Lying on an MRI bed in Abu Dhabi while large metal magnets clang around my head; the cacophony overpowering Bruno Mars on my not-so-noise-cancelling headphones…flashes of my life…the big things and all the small things that have haunted my consciousness…belly fat, hair loss, too much work, too little work, FOMO about others’ vacations, partners, families…and I would give anything to just have one more day to worry about all those silly things. What stage of grief is this?
Exploring the surprisingly high standards of health care in the UAE is definitely one of my most unique cultural experiences. Little kids hacking up their lungs in the reception room while their hijab-wearing moms wipe their noses. Surrendering to our shared mortal fate while eating a Chicken Tikka wrap in the unnaturally swank hospital cafeteria, not able to stifle tears of sheer fear on the phone with my parents half a world away in Hawaii; them unsure whether to freak out or temper my potentially hypochondriac tendencies.
The past three months I’ve been experiencing blurred vision and dizziness, following a dusty outdoor festival at the end of September. I thought maybe it was due to the Rogaine I had just started using in my obsessive fight against traitorous hairlines. When weeks turned into a month, I went to see my optometrist, who encouraged me to use rewetting drops. When the dizziness got more persistent, I went to an ophthalmologist, who did a thorough eye exam and concluded that other than “still being very nearsighted,” nothing was wrong. He recommended computer vision glasses which made me a little dizzier. As fall turned into winter, I started to feel tingling in my face and decided to finally see a neurologist while trying not to get all hypochondriac on myself (a feat in and of itself for a girl who found a neck tumor at 8 and had a catheter ablation at 29). It was a frustratingly long quest to get an appointment with a neurologist who takes Obamacare and has available appointments within a couple months.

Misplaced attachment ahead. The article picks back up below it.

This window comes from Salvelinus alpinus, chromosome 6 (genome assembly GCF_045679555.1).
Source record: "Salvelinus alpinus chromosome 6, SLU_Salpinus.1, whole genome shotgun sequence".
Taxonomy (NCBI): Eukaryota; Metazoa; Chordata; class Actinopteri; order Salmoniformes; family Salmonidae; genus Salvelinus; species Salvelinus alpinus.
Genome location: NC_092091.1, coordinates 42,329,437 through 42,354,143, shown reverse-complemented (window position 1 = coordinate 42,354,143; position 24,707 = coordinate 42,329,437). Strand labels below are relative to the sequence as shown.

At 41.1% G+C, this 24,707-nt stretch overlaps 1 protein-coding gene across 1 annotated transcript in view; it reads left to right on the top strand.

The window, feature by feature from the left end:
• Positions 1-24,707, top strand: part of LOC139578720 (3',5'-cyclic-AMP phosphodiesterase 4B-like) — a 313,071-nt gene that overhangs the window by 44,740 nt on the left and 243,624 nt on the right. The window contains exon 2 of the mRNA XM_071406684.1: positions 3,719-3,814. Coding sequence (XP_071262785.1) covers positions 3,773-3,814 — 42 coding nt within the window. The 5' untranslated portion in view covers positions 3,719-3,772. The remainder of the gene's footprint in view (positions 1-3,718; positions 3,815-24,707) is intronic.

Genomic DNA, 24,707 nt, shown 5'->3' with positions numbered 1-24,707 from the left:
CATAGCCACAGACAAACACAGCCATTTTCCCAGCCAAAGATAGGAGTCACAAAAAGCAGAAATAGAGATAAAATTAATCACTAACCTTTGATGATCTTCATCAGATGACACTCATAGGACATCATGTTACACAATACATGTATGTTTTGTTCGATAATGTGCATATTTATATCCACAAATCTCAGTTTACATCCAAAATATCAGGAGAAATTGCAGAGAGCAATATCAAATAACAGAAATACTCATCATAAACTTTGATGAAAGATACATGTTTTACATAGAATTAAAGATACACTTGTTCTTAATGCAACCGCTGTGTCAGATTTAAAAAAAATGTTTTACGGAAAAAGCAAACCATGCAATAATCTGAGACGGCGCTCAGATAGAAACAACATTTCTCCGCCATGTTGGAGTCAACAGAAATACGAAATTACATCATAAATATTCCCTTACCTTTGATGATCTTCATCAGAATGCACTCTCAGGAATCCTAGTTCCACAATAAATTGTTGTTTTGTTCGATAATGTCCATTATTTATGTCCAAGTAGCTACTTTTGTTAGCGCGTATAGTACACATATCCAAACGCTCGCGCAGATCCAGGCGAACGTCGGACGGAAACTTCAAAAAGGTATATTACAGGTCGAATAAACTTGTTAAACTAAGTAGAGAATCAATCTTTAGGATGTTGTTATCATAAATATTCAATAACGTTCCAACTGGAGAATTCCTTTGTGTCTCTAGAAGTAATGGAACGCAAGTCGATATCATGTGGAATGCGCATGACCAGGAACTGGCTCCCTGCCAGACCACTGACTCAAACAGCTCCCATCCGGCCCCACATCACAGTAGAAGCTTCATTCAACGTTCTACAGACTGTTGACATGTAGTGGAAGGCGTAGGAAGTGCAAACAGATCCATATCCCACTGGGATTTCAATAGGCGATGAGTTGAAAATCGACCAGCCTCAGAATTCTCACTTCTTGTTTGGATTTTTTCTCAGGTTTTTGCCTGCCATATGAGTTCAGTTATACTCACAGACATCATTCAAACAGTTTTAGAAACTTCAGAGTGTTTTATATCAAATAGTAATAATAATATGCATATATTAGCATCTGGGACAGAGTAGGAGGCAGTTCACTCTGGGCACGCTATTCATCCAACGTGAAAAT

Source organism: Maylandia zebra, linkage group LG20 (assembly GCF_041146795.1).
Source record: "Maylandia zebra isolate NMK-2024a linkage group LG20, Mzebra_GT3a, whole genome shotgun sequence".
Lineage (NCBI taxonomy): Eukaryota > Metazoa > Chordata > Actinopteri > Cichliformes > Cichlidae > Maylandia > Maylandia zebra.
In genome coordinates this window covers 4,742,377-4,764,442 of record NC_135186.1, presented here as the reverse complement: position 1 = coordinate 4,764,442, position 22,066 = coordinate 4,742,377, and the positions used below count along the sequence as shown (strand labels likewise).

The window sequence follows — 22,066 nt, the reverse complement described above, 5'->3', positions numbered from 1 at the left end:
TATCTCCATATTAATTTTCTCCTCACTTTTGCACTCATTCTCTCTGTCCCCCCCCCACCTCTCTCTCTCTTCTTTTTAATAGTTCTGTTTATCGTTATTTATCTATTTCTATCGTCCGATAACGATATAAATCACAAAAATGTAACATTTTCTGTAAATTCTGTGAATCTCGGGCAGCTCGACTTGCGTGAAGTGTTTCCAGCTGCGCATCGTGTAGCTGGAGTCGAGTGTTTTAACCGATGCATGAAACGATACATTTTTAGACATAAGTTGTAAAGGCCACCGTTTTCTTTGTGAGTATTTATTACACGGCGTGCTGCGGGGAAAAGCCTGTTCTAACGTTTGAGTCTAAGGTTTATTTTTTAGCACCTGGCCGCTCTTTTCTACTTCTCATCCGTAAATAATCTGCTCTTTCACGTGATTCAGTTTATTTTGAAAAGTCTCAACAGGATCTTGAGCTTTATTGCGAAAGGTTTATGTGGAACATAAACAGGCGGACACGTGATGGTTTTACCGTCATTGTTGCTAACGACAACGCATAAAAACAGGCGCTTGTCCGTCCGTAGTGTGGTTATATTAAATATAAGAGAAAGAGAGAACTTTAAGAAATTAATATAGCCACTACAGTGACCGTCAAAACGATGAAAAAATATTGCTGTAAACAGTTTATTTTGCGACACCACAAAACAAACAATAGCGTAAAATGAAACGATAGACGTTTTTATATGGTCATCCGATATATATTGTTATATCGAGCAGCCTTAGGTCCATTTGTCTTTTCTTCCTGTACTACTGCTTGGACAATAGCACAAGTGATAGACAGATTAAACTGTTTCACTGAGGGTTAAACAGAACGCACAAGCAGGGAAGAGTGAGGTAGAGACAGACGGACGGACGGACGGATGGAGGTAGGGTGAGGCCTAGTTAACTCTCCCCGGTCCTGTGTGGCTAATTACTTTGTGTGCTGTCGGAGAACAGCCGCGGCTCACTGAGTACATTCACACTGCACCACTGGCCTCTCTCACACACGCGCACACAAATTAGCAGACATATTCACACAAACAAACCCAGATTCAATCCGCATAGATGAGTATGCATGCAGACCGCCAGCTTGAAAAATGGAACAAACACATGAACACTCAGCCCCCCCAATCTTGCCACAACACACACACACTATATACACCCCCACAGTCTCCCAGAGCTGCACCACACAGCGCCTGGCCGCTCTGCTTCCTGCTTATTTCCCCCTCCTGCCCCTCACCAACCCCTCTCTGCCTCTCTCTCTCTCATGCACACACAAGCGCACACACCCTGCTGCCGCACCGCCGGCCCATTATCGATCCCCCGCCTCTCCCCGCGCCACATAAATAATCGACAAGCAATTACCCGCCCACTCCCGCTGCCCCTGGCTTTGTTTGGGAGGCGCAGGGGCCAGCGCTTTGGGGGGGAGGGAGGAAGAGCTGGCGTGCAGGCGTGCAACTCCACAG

So, that’s how I found myself googling MS symptoms (the devil’s hobby) at 33,000 feet on the short 22-hour jump to Abu Dhabi for a work trip. By the time I landed in Dubai, I had weathered several mini panic attacks and felt dejectedly resolved to continue scuba diving with MS (something I found out you can do in my extensive mile-high googling). Is it possible to pass through the stages of grief in your confined economy seat while passengers around you enjoy complimentary Wonder Woman? Yes, yes it is.
The next day after waking up at the jetlagged hour of 3pm and a refreshing swim in the St. Regis Athletic Club, I called Ian, my manager, to freak out on him about the continuing symptoms…the constant blurred vision, lightheaded dizziness, and facial tingling. Like many other crisis times in my life, Ian was incredibly supportive while remaining level-headed. He encouraged me to go check it out in the ER but not to freak out until we knew what it was. And if I was going to freak out, I may as well fully lean into the fear to empower myself. And that’s how I ended up lying on an MRI table in downtown Abu Dhabi, prepared to enjoy the fuck out of the worst case scenario and whatever moments I had left on this earth…even with a few weeks, I could get my affairs in order and spend time with those I love. That many people never get the opportunity to make it to 35 or live the three lifetimes I’ve lived in the past three years.